SU’s core liberal arts curriculum feels forced and does not benefit students

For a student enrolled in Syracuse University‘s College of Arts and Sciences, including the Maxwell School of Citizenship and Public Affairs, and for those dual in Arts and Sciences and the Newhouse School of Public Communications or the School of Education are enrolled, a staple of their college education is the Liberal Arts Core. The Liberal Arts Core seeks to introduce students to a variety of subjects and perspectives, and to create well-rounded students with a foundational knowledge of a range of disciplines. In my own SU experience, I have found that parts of the curriculum are not conducive to my development as a student.

The Liberal Arts Core Curriculum is divided into four sections, each dedicated to expanding students’ educational and intellectual abilities. The Liberal Skills Requirement consists of WRT 105 and 205, an intensive written course and a language or quantitative skills course. The Divisional Perspectives Requirement is the largest section with four courses in each of the three Arts and Sciences curriculum divisions and a required sequence (two grades within the same field of study).

The Critical Reflections on Ethical and Social Issues requirement contains three courses designed to encourage students to think critically about social and ethical issues. Finally, the IDEA requirement consists of two courses that promote the concepts of inclusion, diversity, equity and accessibility.

When I decided to come to SU, I was excited to go to a school that I thought would allow me to just focus on my major and the subjects that interest me. I had purposely avoided small liberal arts colleges, fearing I would be forced to take classes on things I didn’t care about. Maybe it was my lack of research, but I was very disappointed when I arrived at SU and found out about the Liberal Arts Core.

As a political science major, I was terrified of doing science majors, a subject I dropped out of high school and figured I’d never have to do it again. I am most dissatisfied at the SU when I take science lectures, like this semester. I hate going to class, I put off homework until the last minute and feel unmotivated to study for tests and exams.

It’s not because of the people who teach me, but because of my total disregard for what I’m learning. I feel these courses have no real value in my life and career outside of SU.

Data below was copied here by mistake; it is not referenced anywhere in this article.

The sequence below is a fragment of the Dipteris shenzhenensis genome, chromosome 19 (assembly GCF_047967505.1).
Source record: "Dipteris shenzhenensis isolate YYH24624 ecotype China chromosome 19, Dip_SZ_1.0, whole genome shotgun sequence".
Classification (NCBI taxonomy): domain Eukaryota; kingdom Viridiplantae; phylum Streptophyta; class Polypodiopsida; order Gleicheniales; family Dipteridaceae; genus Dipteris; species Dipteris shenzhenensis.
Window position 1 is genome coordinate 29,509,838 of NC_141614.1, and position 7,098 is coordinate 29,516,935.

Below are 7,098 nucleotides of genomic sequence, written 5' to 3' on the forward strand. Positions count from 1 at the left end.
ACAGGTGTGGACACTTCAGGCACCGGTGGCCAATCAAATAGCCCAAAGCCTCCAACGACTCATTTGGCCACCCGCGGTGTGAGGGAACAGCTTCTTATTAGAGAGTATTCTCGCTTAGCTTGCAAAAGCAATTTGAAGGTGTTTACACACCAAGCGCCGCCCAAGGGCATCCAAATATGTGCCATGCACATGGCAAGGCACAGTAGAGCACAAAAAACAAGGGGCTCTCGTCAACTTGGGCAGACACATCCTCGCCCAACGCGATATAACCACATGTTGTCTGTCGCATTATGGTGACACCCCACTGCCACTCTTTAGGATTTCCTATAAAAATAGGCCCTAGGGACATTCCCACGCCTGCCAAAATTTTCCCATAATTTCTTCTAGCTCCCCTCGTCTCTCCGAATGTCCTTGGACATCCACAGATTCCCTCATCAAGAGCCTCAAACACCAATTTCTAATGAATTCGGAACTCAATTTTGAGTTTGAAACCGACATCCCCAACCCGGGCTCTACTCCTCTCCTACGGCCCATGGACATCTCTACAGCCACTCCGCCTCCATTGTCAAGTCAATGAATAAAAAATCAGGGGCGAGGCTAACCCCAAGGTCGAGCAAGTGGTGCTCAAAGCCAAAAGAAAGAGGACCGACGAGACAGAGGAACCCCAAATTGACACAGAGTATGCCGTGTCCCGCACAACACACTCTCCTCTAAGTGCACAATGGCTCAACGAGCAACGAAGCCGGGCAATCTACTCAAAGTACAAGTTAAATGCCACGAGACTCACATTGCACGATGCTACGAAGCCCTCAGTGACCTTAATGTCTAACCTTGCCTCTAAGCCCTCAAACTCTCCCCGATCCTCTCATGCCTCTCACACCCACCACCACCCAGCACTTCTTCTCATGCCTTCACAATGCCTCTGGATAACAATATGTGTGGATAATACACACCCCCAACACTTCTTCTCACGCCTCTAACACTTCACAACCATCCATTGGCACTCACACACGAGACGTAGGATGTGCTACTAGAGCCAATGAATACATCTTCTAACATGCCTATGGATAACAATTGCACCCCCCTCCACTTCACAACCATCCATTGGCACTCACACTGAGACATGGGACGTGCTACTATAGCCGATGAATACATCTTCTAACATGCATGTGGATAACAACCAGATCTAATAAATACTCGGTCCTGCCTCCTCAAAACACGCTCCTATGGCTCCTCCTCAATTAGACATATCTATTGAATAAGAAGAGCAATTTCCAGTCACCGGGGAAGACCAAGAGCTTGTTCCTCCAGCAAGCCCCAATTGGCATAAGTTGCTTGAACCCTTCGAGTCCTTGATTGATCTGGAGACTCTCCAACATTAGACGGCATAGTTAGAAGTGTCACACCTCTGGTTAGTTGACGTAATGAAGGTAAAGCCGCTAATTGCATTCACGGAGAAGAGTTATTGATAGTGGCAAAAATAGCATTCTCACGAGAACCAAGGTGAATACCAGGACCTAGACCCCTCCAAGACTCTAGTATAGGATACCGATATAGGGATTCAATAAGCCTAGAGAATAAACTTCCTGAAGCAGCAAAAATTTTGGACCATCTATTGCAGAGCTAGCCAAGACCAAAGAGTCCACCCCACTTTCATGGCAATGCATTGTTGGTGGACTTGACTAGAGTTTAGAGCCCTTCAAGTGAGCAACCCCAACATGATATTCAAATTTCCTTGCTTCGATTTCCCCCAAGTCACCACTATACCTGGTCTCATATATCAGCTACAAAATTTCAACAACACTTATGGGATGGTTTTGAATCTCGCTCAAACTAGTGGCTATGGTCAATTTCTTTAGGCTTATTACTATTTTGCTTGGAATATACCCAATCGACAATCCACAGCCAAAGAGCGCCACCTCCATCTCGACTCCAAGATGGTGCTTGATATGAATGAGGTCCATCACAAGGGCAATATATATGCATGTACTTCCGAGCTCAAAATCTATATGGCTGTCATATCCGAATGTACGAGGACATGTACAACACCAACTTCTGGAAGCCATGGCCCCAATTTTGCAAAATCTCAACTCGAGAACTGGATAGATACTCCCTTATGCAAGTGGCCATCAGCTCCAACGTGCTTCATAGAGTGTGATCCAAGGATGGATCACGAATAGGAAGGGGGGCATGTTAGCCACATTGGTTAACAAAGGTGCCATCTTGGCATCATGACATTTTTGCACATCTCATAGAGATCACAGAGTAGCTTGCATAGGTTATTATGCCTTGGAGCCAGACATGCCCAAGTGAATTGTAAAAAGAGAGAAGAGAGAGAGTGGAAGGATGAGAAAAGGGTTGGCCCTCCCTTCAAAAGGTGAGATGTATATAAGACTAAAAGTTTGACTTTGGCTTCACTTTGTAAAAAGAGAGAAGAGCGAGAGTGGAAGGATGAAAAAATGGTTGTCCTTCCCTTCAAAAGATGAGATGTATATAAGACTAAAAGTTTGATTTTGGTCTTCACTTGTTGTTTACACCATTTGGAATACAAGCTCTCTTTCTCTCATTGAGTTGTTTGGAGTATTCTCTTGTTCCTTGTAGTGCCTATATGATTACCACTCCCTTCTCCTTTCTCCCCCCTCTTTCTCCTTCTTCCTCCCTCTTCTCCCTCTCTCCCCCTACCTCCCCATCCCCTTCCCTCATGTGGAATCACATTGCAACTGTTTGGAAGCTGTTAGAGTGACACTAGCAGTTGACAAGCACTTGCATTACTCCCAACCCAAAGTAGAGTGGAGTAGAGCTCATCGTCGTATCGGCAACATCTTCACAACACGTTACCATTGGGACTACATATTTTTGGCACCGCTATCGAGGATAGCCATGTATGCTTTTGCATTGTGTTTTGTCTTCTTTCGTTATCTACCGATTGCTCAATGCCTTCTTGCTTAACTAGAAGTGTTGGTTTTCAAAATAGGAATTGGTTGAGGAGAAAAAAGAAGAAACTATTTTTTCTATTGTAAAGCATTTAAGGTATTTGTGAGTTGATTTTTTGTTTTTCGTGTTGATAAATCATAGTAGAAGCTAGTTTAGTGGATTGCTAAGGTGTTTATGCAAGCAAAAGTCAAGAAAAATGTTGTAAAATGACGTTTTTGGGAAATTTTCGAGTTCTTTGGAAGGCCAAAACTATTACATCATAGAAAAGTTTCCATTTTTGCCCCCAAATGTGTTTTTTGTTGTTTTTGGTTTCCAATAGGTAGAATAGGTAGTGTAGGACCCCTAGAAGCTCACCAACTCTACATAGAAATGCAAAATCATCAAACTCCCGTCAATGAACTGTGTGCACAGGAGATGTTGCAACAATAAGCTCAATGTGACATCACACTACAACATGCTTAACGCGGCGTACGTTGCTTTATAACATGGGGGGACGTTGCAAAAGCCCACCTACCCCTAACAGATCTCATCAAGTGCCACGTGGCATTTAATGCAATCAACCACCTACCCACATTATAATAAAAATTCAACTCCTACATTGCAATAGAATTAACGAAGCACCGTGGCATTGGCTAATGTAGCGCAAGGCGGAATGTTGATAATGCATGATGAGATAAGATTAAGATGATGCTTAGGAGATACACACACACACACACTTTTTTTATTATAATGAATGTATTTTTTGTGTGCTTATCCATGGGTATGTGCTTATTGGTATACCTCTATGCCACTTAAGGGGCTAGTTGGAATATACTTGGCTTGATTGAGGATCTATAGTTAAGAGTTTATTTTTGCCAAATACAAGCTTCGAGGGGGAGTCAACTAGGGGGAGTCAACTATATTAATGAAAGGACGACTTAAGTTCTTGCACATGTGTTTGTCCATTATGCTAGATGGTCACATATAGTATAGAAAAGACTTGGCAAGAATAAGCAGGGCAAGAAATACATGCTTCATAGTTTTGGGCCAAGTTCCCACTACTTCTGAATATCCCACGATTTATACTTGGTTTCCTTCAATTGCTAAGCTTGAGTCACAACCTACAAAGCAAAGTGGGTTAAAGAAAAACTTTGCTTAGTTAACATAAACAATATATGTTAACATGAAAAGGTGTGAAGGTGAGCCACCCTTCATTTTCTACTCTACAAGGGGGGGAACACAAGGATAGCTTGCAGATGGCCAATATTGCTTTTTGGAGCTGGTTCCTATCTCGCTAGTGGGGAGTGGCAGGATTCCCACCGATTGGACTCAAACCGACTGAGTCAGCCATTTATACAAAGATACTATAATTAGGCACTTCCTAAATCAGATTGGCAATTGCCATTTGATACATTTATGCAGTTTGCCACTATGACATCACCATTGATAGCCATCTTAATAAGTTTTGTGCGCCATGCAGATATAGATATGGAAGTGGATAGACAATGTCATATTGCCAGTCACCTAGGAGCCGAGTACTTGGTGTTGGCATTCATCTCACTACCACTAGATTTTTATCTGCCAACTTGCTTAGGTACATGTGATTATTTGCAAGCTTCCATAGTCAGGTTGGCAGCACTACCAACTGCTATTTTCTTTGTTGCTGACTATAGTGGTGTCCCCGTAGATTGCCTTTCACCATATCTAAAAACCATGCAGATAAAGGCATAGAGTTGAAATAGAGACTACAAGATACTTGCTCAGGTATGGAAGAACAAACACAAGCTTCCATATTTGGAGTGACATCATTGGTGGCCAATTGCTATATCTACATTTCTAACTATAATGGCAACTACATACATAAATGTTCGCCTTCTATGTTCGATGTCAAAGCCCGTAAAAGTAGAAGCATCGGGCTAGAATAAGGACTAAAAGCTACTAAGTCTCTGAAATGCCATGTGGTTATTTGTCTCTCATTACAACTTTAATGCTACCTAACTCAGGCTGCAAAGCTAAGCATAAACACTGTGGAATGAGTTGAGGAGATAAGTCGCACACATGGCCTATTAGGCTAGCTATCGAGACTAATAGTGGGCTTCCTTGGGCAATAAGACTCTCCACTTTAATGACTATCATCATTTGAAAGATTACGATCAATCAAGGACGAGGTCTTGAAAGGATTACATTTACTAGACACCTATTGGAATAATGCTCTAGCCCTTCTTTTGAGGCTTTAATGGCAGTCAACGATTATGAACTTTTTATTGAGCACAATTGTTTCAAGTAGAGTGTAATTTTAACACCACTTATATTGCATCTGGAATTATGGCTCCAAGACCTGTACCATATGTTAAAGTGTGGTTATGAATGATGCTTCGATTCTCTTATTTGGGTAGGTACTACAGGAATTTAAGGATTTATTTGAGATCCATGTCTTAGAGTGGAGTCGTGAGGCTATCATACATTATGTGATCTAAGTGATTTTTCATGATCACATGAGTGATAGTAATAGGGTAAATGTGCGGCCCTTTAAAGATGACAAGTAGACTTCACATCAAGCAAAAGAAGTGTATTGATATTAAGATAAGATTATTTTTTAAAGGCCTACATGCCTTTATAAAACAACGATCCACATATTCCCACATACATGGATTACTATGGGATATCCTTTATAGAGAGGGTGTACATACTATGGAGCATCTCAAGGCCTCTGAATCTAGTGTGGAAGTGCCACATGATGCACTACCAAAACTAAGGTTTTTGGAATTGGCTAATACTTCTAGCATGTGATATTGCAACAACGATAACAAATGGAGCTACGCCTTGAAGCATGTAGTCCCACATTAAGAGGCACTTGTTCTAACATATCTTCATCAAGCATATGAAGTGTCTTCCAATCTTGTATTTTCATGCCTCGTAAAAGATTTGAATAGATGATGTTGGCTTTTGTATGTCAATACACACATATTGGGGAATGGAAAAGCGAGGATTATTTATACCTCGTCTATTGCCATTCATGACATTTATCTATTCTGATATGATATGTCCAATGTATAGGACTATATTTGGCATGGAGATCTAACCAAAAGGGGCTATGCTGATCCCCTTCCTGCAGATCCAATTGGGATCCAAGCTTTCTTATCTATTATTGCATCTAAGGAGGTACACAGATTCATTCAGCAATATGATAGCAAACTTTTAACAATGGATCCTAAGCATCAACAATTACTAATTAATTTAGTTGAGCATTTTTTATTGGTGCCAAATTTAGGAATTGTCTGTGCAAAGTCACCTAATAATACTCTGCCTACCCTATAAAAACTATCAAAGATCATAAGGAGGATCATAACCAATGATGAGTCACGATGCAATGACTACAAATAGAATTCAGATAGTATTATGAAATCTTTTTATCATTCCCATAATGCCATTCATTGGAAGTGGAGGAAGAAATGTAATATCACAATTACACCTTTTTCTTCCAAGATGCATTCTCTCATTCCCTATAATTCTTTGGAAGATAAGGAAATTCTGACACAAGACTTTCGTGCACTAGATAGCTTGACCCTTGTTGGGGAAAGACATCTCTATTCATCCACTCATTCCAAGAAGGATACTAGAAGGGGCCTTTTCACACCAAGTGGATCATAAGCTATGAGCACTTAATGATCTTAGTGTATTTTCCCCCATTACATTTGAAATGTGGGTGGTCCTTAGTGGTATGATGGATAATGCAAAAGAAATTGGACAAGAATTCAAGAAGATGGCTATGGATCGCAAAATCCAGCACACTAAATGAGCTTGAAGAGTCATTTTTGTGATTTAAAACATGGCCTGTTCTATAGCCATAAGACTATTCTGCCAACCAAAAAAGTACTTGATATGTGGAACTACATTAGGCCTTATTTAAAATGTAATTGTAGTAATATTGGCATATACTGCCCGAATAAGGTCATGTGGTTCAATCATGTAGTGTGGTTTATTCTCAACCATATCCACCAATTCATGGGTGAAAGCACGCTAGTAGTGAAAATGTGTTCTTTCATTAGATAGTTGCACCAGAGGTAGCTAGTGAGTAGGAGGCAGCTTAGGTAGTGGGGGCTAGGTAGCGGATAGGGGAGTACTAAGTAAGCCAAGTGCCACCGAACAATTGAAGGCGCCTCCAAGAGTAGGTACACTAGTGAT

I was also extremely dissatisfied with the writing courses I took at SU. Again, I find that these courses don’t offer any unique or exciting knowledge on how to improve, but rather lengthy projects and research that make me less excited about writing. I have found more joy in writing term papers in law and political science classes than in the required writing classes.

Of course there are aspects of the Liberal Arts Core that are essential. It is of course important that students take courses for their major and degree. It is important that students learn about social and ethical issues, as well as inclusion, diversity, equity and accessibility. These are concepts and skills that students will find useful throughout their lives and careers, no matter what field they are in. But forcing students to take courses that don’t serve them, that will never be used in their careers and only make them miserable, is not beneficial to either the students or the professors who teach them.

By forcing students to take courses they don’t want to take, SU wastes not only students’ time, but professors’ time as well. Professors who are experts in their fields and passionate about their work and their field want to teach students who share that passion. Instead, professors and teaching assistants can teach students who are bored, unmotivated, and uninterested in the subject matter.

Students will not then move to a class they do not wish to be in. In our first lab of the semester, my science TA told me he didn’t want to ask us why we were taking the class because he knew our answers would all be the same: It’s a requirement. I can’t imagine it being enlightening or enriching for professors and TAs to teach students who would rather be somewhere else. If anything, it could be just as difficult for them as it is for the students.

For many students, high school offered the opportunity for a comprehensive education. The four-year course in several different subjects is designed to help narrow your interests so you can focus on them in college. When they need to continue this type of curriculum in college, many SU students wait until their junior year to take courses they enjoy because they were previously too busy to finish their liberal arts core.

This method of education is unfair to students who are ready and willing to learn about their broad subject or niche interests early in their college education. While interdisciplinary education is important, SU should conduct it in a way that allows students the freedom to explore subject areas they want to study, rather than those they feel compelled to explore.

Hannah Starorypinski is a sophomore in Political Science majoring with a minor in Public Communications. Her column appears bi-weekly and can be reached at [email protected].

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